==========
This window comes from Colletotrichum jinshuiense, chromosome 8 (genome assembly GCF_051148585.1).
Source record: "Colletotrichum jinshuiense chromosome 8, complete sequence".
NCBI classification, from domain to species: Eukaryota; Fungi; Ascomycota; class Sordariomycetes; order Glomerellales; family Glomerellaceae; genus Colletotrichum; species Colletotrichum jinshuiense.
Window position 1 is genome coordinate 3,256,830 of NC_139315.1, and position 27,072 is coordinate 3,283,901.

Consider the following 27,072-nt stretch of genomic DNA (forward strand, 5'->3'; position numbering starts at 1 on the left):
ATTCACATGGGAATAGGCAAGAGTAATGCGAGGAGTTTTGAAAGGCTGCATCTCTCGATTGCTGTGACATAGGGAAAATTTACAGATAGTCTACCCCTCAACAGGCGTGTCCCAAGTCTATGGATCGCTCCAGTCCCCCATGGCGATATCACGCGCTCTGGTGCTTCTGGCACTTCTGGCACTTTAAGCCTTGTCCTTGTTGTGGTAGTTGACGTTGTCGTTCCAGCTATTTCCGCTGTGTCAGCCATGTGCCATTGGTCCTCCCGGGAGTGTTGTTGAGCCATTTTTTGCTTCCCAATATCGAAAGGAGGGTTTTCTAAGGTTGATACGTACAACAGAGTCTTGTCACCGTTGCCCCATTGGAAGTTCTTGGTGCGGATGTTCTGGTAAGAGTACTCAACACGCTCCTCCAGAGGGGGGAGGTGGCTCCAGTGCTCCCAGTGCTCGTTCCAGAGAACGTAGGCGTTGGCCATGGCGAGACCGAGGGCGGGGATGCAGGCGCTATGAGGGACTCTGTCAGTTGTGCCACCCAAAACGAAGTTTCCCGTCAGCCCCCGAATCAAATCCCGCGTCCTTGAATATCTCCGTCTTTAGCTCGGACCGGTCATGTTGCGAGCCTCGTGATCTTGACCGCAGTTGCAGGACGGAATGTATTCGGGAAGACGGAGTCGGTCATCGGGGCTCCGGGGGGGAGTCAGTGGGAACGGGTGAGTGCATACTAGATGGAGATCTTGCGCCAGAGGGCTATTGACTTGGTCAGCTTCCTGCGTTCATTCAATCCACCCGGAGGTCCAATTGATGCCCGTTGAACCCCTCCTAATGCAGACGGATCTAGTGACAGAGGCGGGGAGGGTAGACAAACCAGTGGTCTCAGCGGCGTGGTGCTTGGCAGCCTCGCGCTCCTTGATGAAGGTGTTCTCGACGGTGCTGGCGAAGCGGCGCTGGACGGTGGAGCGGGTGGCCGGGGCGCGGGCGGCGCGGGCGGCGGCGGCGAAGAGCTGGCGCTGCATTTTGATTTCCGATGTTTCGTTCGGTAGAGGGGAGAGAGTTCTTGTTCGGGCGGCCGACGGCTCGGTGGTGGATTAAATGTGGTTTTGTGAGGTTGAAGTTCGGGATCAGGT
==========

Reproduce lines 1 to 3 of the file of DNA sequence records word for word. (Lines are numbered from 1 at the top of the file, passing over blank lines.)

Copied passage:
This window comes from Colletotrichum jinshuiense, chromosome 8 (genome assembly GCF_051148585.1).
Source record: "Colletotrichum jinshuiense chromosome 8, complete sequence".
NCBI classification, from domain to species: Eukaryota; Fungi; Ascomycota; class Sordariomycetes; order Glomerellales; family Glomerellaceae; genus Colletotrichum; species Colletotrichum jinshuiense.